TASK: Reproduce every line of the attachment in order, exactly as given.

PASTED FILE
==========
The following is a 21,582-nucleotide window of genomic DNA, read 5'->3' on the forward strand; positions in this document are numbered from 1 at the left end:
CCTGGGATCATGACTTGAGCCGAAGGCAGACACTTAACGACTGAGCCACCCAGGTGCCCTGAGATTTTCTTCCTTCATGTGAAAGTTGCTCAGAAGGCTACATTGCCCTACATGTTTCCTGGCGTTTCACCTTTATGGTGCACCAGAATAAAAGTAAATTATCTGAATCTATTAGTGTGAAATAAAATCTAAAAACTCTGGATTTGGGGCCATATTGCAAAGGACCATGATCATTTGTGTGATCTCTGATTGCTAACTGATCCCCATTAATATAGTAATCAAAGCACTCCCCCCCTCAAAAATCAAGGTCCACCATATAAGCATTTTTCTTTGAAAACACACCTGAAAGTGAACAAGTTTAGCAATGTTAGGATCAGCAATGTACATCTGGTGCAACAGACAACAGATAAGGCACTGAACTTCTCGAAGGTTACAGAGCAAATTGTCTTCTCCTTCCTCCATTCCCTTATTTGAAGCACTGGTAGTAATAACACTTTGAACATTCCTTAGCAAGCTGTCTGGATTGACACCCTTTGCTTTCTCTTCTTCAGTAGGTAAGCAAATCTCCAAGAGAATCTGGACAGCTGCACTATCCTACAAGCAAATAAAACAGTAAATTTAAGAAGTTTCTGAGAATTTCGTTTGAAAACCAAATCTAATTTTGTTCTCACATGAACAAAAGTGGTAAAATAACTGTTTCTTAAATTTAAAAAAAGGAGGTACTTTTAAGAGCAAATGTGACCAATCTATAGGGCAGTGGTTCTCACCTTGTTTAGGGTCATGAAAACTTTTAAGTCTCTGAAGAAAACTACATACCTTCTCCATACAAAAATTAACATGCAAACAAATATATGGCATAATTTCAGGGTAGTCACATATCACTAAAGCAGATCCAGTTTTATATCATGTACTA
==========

The following is a 21,582-nucleotide window of genomic DNA, read 5'->3' on the forward strand; positions in this document are numbered from 1 at the left end:
CCTGGGATCATGACTTGAGCCGAAGGCAGACACTTAACGACTGAGCCACCCAGGTGCCCTGAGATTTTCTTCCTTCATGTGAAAGTTGCTCAGAAGGCTACATTGCCCTACATGTTTCCTGGCGTTTCACCTTTATGGTGCACCAGAATAAAAGTAAATTATCTGAATCTATTAGTGTGAAATAAAATCTAAAAACTCTGGATTTGGGGCCATATTGCAAAGGACCATGATCATTTGTGTGATCTCTGATTGCTAACTGATCCCCATTAATATAGTAATCAAAGCACTCCCCCCCTCAAAAATCAAGGTCCACCATATAAGCATTTTTCTTTGAAAACACACCTGAAAGTGAACAAGTTTAGCAATGTTAGGATCAGCAATGTACATCTGGTGCAACAGACAACAGATAAGGCACTGAACTTCTCGAAGGTTACAGAGCAAATTGTCTTCTCCTTCCTCCATTCCCTTATTTGAAGCACTGGTAGTAATAACACTTTGAACATTCCTTAGCAAGCTGTCTGGATTGACACCCTTTGCTTTCTCTTCTTCAGTAGGTAAGCAAATCTCCAAGAGAATCTGGACAGCTGCACTATCCTACAAGCAAATAAAACAGTAAATTTAAGAAGTTTCTGAGAATTTCGTTTGAAAACCAAATCTAATTTTGTTCTCACATGAACAAAAGTGGTAAAATAACTGTTTCTTAAATTTAAAAAAAGGAGGTACTTTTAAGAGCAAATGTGACCAATCTATAGGGCAGTGGTTCTCACCTTGTTTAGGGTCATGAAAACTTTTAAGTCTCTGAAGAAAACTACATACCTTCTCCATACAAAAATTAACATGCAAACAAATATATGGCATAATTTCAGGGTAGTCACATATCACTAAAGCAGATCCAGTTTTATATCATGTACTA